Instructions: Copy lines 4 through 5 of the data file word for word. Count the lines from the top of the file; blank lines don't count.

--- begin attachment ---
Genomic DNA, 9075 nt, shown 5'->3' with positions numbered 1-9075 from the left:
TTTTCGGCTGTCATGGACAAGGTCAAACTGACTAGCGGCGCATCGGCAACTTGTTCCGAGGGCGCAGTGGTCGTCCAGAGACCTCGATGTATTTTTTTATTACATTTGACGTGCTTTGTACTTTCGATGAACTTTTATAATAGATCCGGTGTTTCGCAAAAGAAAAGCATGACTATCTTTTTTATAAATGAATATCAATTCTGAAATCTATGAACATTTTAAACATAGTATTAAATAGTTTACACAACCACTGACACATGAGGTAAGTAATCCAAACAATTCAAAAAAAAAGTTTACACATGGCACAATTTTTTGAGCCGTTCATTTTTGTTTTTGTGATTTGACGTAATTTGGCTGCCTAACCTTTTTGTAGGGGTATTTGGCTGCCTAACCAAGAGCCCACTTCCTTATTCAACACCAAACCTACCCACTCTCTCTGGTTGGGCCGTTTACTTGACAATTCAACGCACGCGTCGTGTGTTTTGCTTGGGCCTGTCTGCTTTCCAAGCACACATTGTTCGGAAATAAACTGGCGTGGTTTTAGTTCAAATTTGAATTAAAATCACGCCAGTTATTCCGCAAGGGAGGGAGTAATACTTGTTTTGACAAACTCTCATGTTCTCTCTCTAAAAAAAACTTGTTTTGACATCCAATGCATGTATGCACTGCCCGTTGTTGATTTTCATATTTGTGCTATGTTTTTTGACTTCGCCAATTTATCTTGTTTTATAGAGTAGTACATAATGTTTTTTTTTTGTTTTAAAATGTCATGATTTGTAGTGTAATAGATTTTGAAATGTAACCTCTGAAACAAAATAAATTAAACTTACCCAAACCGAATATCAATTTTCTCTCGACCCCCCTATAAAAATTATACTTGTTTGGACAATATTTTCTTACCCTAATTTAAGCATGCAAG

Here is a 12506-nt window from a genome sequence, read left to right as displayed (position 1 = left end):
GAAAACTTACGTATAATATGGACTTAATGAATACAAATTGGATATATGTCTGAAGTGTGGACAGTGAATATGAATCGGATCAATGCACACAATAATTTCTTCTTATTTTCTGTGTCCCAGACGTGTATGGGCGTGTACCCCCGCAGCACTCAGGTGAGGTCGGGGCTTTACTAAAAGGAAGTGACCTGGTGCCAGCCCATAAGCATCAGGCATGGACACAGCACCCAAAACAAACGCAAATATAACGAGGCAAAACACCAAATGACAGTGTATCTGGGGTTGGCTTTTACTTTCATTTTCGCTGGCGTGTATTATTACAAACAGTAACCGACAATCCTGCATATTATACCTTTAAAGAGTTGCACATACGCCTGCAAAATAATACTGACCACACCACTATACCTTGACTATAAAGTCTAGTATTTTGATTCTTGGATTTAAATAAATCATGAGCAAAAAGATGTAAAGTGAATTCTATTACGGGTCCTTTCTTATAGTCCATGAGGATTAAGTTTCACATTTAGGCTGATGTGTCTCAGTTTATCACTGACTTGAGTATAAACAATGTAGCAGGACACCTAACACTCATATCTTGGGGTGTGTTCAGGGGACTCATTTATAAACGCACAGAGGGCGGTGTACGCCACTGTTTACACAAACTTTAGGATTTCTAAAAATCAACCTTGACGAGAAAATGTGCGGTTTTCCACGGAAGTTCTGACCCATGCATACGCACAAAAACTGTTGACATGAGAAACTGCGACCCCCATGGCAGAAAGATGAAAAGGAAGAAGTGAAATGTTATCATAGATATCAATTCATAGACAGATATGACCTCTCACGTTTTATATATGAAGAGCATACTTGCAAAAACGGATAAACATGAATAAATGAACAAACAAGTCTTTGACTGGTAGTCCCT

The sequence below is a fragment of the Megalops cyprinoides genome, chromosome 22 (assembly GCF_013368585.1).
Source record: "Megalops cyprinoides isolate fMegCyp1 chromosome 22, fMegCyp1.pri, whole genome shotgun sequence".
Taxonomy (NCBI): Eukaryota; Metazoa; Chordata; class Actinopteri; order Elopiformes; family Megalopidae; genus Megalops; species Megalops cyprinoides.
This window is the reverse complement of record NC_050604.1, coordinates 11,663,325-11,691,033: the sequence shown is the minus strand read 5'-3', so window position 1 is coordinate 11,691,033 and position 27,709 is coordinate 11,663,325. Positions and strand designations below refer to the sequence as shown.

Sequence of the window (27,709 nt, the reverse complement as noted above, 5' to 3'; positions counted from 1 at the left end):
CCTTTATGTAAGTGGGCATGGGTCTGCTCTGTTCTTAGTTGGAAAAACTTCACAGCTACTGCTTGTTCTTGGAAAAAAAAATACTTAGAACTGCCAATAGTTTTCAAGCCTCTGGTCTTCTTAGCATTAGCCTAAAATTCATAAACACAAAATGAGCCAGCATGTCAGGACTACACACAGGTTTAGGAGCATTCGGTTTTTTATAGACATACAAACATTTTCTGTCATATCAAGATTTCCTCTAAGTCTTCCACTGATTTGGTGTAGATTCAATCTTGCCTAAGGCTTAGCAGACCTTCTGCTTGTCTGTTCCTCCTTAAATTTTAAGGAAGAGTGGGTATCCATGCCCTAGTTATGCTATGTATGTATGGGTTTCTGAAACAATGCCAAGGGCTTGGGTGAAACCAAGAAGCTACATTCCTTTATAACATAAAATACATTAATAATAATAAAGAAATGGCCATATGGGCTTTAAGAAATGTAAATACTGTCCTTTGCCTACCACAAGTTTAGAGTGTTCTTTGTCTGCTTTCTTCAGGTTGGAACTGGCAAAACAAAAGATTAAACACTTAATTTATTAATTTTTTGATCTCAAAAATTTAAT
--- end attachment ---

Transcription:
GAAAACTTACGTATAATATGGACTTAATGAATACAAATTGGATATATGTCTGAAGTGTGGACAGTGAATATGAATCGGATCAATGCACACAATAATTTCTTCTTATTTTCTGTGTCCCAGACGTGTATGGGCGTGTACCCCCGCAGCACTCAGGTGAGGTCGGGGCTTTACTAAAAGGAAGTGACCTGGTGCCAGCCCATAAGCATCAGGCATGGACACAGCACCCAAAACAAACGCAAATATAACGAGGCAAAACACCAAATGACAGTGTATCTGGGGTTGGCTTTTACTTTCATTTTCGCTGGCGTGTATTATTACAAACAGTAACCGACAATCCTGCATATTATACCTTTAAAGAGTTGCACATACGCCTGCAAAATAATACTGACCACACCACTATACCTTGACTATAAAGTCTAGTATTTTGATTCTTGGATTTAAATAAATCATGAGCAAAAAGATGTAAAGTGAATTCTATTACGGGTCCTTTCTTATAGTCCATGAGGATTAAGTTTCACATTTAGGCTGATGTGTCTCAGTTTATCACTGACTTGAGTATAAACAATGTAGCAGGACACCTAACACTCATATCTTGGGGTGTGTTCAGGGGACTCATTTATAAACGCACAGAGGGCGGTGTACGCCACTGTTTACACAAACTTTAGGATTTCTAAAAATCAACCTTGACGAGAAAATGTGCGGTTTTCCACGGAAGTTCTGACCCATGCATACGCACAAAAACTGTTGACATGAGAAACTGCGACCCCCATGGCAGAAAGATGAAAAGGAAGAAGTGAAATGTTATCATAGATATCAATTCATAGACAGATATGACCTCTCACGTTTTATATATGAAGAGCATACTTGCAAAAACGGATAAACATGAATAAATGAACAAACAAGTCTTTGACTGGTAGTCCCT

The sequence below is a fragment of the Megalops cyprinoides genome, chromosome 22 (assembly GCF_013368585.1).